Webber: "Well, you can only do that when you've got the same material. When I worked for Renault last year I was driving with Jenson and Fisi, but as they were the race drivers they knew the car and everything a lot better then I did, but it was a good year and I learnt a lot. Obviously this year it's Alex and potentially he's a little out of his depth.
"I have had races where I've been racing against other people - I've been racing Eddie [Irvine] this year, and that's where you say 'yeah, you must be doing okay'. At Imola, I was following around for the whole race a guy who's battled for a World Championship - how does that work?"
I've got no idea how that works, but I suspect that Webber will be around for a few years yet to find out.
Sidebar - Paul Stoddart: The Proud Father
I should have known better, really: anyone who wants to have a quick word with Paul Stoddart is asking for trouble.
First, the guy doesn't know the meaning of brief – I figured that I'll get a few nice words about Mark Webber for this feature, and given that Stoddart is the team boss I thought he'd only have about a minute to spare anyway. However, the first thing he did was get an ashtray and then he settled down and talked. And talked.
That leads me to my second point: if smoking was an Olympic sport, Paul would be bringing back the gold for Australia. Every time I saw him over the weekend he had a cigarette in his hand, which made me squirm in my seat, having given up myself only three days before.
Then, when I got home I found out my tape machine had crapped out, so I could only make out a tiny part of what he said. If this was anyone else that'd be a problem, but here's some of what he said, while he was leaning conspiratorially over the table towards me and fidgeting incessantly.
DC: You obviously had certain expectations of Mark at the start of the year – has he lived up to them?
Stoddart: "He's far exceeded them – the guy is, without a doubt, the rookie of the year. That's proven, that's the base, and hopefully he will go on to bigger and better things. I think he can win races and maybe even better than that in the right car at the right time."
DC: What do you think are Mark's strengths?
Stoddart: "I think Mark is the all-round package – he's brilliant at feedback, his ability to recall what happened at any given time in minute details is amazing. He's fast, and he's accurate."
DC: What were Mark's highlights of the year?
Stoddart: "Obviously it started spectacularly in Melbourne – you couldn't ask for better than that, and I think that those two points will go down as the two most popular points in Formula One history. A lot of things could happen in the future, but I don't think it could ever feel better than that.”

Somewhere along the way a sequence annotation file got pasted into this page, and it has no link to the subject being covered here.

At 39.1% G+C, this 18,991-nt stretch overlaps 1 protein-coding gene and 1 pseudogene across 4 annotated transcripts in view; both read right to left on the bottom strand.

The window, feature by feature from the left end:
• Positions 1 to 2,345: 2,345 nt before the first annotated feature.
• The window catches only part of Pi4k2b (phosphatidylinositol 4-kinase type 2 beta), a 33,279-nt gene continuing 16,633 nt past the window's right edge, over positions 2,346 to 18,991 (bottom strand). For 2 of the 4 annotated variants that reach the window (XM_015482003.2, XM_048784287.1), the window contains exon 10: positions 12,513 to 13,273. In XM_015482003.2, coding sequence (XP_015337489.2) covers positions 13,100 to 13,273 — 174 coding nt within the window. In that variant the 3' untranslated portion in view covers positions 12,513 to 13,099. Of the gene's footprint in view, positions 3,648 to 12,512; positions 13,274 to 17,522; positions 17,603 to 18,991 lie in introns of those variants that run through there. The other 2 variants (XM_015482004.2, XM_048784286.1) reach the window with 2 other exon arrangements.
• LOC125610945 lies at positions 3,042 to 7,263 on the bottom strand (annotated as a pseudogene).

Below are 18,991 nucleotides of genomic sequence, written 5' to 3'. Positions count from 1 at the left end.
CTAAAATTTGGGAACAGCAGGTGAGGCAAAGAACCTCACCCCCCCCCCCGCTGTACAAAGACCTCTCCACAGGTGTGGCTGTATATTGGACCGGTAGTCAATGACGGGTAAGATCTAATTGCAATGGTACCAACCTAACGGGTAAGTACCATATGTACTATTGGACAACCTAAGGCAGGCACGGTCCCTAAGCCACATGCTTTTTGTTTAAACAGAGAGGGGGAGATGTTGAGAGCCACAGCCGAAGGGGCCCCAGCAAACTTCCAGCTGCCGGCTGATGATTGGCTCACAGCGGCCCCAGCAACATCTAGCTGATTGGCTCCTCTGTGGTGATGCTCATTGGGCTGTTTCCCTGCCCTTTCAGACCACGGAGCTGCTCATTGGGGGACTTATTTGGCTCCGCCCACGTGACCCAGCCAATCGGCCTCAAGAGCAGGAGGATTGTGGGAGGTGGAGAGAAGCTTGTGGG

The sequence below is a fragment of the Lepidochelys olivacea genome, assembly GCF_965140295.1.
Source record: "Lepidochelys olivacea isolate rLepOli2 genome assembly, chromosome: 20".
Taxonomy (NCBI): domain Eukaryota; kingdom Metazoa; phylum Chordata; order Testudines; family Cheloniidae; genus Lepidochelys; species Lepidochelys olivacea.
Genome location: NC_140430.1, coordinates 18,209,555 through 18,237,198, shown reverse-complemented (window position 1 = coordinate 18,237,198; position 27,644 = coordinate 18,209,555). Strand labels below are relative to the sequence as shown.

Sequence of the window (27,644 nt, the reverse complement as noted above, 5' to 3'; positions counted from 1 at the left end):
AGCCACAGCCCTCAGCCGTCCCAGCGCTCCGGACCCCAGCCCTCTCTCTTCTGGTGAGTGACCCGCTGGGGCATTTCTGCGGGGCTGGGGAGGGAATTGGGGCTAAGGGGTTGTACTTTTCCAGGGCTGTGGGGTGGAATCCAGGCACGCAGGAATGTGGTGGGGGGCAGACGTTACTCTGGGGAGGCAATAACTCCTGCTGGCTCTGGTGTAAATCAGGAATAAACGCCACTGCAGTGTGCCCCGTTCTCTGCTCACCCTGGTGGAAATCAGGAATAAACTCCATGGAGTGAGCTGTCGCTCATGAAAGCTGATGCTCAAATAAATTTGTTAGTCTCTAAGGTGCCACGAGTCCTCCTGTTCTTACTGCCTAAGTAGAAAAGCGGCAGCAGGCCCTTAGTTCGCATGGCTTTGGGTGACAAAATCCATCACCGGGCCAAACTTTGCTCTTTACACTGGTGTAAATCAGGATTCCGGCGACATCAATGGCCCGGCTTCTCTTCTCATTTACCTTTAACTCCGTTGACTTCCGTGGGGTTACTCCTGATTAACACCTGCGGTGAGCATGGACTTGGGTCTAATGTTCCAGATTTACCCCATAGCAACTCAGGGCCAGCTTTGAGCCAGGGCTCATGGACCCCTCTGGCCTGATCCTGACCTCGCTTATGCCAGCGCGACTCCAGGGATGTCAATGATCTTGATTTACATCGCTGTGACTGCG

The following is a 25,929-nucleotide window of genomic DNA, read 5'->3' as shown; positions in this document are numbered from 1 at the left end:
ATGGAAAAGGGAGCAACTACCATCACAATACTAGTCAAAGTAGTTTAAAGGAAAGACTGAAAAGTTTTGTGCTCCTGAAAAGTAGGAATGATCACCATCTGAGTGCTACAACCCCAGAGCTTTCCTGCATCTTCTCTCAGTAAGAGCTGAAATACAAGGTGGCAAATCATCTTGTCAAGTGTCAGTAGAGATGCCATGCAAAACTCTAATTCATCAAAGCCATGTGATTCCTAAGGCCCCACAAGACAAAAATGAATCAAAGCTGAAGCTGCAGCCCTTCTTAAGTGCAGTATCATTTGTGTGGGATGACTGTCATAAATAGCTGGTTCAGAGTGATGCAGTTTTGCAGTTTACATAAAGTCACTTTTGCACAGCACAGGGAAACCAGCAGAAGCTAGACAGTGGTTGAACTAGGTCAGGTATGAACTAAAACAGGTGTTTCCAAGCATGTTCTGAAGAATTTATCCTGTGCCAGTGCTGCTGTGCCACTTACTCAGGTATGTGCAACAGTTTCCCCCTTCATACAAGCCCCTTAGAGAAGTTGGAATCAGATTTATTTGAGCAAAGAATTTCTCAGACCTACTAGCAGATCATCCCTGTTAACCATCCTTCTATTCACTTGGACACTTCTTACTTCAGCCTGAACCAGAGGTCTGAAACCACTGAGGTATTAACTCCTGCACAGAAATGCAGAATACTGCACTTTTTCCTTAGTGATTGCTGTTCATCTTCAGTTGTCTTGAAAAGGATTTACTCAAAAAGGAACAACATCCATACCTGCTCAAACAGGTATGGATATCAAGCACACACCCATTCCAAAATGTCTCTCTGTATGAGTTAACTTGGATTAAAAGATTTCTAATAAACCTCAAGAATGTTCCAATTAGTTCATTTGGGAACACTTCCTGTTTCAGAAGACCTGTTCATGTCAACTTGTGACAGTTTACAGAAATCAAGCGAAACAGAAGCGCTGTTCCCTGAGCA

DC: And what was his low point of the season, then?
Stoddart: "I don't know about Mark's low point, but Minardi's was at Barcelona with the wing problems. I don't think Mark personally has had any low points, but if I was forced to pick one I guess it would be Silverstone, and only because we were running so well, with a chance to pick up some points, and the car let him down. At the end of the day he's done more than I could ever have asked him to do, and we've had a fantastic year. He'll never forget it, I'll never forget it, and the world will never forget those two points."
The thing about talking to Paul Stoddart is that you quickly forget you are talking to a team boss and think that you are talking to one of the most passionate fans you've met and arguably the most amicable boss one could work for.
You can ask him about anything, and he'll give you an answer – about his plans for next year ("We'll be announcing the engine deal in Indianapolis, and it's a very, very competitive package. Let's just say it was on the podium today"), about his relationship with Toyota post-Gustav Brunner's defection ("myself and Ove get on fantastically"), or even about Arrows' downfall ("it's really unfortunate – a lot of my friends are in Arrows, and I do feel really bad for them").
In the end I excused myself, as I felt he probably had better things to do than sit around and talk to me all day, but as I looked back he walked over to Mark Webber and clapped him on the shoulders, beaming like a father who is incredibly proud at what his son has shown the world he can do. I can tell you this much: if Webber does "win races and maybe even better" - as Stoddart predicts - no one in the F1 paddock will be cheering louder than Paul Stoddart, no matter what team Webber will be driving for.